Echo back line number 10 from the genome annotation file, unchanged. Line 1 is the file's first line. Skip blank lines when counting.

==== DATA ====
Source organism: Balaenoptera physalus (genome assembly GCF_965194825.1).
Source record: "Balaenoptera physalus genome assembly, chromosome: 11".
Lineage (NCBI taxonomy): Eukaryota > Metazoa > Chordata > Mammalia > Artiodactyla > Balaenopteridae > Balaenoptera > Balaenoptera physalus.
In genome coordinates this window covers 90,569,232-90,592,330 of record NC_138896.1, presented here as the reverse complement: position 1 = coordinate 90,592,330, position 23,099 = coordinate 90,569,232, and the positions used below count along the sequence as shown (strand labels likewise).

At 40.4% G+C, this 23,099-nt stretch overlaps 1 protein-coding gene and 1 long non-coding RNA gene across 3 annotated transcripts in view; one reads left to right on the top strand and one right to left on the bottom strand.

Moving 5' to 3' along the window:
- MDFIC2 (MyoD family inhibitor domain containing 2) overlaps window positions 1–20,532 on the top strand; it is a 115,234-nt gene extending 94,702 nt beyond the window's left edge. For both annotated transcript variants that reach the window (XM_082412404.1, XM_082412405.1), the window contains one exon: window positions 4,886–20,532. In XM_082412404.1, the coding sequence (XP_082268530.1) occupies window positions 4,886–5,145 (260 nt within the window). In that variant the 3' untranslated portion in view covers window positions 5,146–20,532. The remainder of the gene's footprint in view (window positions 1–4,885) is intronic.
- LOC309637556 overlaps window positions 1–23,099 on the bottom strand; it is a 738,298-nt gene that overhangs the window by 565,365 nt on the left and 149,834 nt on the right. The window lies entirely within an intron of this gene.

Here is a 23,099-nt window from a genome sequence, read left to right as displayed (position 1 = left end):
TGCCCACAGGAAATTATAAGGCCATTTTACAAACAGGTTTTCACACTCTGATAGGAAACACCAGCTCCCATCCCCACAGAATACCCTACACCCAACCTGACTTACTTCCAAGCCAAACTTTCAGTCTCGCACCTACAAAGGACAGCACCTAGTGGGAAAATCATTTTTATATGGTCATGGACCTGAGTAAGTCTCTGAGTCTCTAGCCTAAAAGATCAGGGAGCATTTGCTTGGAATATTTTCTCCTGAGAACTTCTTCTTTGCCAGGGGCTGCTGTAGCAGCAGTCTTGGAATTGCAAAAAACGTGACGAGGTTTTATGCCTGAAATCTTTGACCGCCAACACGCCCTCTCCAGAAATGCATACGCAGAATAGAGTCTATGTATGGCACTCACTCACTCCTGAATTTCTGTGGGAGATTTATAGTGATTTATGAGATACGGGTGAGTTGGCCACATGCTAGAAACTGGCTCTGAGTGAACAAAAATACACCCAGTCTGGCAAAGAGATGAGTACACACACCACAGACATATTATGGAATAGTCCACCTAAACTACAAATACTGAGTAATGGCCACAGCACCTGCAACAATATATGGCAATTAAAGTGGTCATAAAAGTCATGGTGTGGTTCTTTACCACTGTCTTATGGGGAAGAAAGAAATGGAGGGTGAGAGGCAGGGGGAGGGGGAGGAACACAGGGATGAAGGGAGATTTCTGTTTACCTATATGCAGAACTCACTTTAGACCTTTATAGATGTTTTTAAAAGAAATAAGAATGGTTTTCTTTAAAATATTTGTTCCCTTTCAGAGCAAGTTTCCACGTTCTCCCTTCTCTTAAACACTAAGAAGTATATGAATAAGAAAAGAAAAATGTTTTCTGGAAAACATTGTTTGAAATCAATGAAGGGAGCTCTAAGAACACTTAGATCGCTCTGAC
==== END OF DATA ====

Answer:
TGCCCACAGGAAATTATAAGGCCATTTTACAAACAGGTTTTCACACTCTGATAGGAAACACCAGCTCCCATCCCCACAGAATACCCTACACCCAACCTGACTTACTTCCAAGCCAAACTTTCAGTCTCGCACCTACAAAGGACAGCACCTAGTGGGAAAATCATTTTTATATGGTCATGGACCTGAGTAAGTCTCTGAGTCTCTAGCCTAAAAGATCAGGGAGCATTTGCTTGGAATATTTTCTCCTGAGAACTTCTTCTTTGCCAGGGGCTGCTGTAGCAGCAGTCTTGGAATTGCAAAAAACGTGACGAGGTTTTATGCCTGAAATCTTTGACCGCCAACACGCCCTCTCCAGAAATGCATACGCAGAATAGAGTCTATGTATGGCACTCACTCACTCCTGAATTTCTGTGGGAGATTTATAGTGATTTATGAGATACGGGTGAGTTGGCCACATGCTAGAAACTGGCTCTGAGTGAACAAAAATACACCCAGTCTGGCAAAGAGATGAGTACACACACCACAGACATATTATGGAATAGTCCACCTAAACTACAAATACTGAGTAATGGCCACAGCACCTGCAACAATATATGGCAATTAAAGTGGTCATAAAAGTCATGGTGTGGTTCTTTACCACTGTCTTATGGGGAAGAAAGAAATGGAGGGTGAGAGGCAGGGGGAGGGGGAGGAACACAGGGATGAAGGGAGATTTCTGTTTACCTATATGCAGAACTCACTTTAGACCTTTATAGATGTTTTTAAAAGAAATAAGAATGGTTTTCTTTAAAATATTTGTTCCCTTTCAGAGCAAGTTTCCACGTTCTCCCTTCTCTTAAACACTAAGAAGTATATGAATAAGAAAAGAAAAATGTTTTCTGGAAAACATTGTTTGAAATCAATGAAGGGAGCTCTAAGAACACTTAGATCGCTCTGAC